Voter ID goals
Regarding Marc Landry’s July 31 column “New voting safeguards don’t go far enough”: Landry and GOP legislators say protecting voter integrity is imperative, but neither offers credible evidence that fraud is a problem. A five-year Bush administration study failed to find significant voter fraud: 86 people charged with all election crimes in five years nationwide or 0.00007 percent of the 122 million votes cast in the 2004 election.
Landry says those who might be affected by the new law are not the ones protesting. The protests, he claims, come from “liberal media and professional manipulators.” He apparently has not read the many letters to the editor and fails to note that those affected are often the least in our society with the resources, opportunity, will or capacity to protest.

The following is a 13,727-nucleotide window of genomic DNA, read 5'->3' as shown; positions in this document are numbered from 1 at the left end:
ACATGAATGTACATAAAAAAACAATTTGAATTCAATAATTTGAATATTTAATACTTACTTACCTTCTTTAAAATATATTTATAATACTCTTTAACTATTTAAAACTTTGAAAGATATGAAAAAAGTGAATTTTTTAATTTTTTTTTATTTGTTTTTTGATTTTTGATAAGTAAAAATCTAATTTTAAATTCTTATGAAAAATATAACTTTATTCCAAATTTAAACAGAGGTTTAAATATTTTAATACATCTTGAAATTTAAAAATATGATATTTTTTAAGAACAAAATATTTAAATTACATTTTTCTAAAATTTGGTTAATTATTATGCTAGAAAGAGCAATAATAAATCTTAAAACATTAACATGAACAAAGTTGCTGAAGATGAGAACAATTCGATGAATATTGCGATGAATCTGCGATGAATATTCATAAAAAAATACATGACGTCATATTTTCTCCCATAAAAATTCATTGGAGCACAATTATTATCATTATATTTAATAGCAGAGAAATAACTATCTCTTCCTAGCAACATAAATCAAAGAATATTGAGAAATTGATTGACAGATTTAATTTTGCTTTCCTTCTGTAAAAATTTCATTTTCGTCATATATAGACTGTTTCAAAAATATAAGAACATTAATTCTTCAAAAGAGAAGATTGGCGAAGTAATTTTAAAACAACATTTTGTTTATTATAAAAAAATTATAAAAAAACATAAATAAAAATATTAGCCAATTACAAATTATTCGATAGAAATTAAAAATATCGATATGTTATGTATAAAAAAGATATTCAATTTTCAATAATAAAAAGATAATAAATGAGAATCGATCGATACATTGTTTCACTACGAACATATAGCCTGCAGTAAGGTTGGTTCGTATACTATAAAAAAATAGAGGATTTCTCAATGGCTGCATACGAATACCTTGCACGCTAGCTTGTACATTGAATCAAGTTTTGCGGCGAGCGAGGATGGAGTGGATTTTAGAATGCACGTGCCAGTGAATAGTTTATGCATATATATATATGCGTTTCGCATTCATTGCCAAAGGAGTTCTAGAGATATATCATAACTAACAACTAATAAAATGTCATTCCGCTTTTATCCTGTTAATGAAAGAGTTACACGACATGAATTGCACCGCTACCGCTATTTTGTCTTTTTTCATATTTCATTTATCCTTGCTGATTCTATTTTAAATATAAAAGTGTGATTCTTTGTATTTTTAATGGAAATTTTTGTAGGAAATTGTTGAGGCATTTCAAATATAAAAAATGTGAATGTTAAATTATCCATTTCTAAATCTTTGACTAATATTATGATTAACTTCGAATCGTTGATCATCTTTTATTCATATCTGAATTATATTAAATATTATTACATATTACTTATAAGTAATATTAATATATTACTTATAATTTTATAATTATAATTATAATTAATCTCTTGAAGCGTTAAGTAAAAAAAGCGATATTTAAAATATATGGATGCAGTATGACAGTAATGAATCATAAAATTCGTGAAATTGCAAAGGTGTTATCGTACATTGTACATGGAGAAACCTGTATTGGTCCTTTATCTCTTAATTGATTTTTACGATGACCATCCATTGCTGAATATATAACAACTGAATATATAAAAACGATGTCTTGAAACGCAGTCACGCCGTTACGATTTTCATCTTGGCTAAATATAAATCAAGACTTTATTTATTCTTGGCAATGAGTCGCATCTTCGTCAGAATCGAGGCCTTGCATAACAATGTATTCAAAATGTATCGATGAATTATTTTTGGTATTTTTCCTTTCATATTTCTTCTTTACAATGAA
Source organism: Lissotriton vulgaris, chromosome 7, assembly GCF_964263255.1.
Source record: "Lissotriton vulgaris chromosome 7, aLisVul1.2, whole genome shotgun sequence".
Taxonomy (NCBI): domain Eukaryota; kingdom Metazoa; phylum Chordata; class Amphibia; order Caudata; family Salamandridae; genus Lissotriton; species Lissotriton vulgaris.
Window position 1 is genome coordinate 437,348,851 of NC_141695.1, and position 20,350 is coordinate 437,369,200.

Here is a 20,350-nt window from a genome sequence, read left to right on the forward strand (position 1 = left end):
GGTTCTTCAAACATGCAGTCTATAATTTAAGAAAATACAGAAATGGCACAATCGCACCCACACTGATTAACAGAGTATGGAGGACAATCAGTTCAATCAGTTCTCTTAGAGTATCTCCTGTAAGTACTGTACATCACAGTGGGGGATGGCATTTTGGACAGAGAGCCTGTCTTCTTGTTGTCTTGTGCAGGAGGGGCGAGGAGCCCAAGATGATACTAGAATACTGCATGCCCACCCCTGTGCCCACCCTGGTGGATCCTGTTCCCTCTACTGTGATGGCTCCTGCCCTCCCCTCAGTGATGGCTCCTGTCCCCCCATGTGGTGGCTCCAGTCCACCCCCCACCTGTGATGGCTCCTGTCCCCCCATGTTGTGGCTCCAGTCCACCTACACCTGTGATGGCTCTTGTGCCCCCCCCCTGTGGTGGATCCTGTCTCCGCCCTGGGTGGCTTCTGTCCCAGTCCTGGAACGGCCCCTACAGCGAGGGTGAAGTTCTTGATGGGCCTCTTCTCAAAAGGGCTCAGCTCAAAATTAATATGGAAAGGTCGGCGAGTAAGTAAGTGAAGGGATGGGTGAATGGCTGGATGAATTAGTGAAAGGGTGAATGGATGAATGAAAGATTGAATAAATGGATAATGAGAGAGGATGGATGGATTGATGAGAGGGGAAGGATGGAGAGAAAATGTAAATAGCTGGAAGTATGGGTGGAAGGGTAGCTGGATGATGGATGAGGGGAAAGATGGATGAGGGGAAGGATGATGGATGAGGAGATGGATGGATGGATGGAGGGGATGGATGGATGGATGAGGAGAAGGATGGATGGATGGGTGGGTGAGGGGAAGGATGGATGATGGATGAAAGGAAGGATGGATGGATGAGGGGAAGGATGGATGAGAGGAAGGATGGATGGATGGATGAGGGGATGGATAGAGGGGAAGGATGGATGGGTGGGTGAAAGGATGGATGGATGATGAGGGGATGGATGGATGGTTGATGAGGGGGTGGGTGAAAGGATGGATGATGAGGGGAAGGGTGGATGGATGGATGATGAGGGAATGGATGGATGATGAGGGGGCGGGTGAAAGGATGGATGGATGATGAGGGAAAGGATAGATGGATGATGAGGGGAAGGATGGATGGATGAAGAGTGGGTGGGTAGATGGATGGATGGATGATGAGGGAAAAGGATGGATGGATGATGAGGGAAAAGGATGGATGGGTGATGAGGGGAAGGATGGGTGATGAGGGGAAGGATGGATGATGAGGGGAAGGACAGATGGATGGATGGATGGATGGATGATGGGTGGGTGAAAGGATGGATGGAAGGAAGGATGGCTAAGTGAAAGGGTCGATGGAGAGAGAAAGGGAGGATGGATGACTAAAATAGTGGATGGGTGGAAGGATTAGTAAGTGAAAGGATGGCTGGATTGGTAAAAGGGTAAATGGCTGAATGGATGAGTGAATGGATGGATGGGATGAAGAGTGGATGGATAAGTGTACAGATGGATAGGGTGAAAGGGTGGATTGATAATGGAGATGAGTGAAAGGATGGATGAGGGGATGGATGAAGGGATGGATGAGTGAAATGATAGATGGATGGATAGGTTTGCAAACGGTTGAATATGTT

Landry concludes with a specious comparison of voter fraud with a specific income tax fraud. He implies that the magnitudes of the frauds, proven millions in one case and proven handfuls in the other, may be comparable “to rest his case.”
What I take away from Landry’s column is this: To prevent a small number of voter ID frauds, he will risk a much larger number of disenfranchisements. Ah, but that is the goal, isn’t it?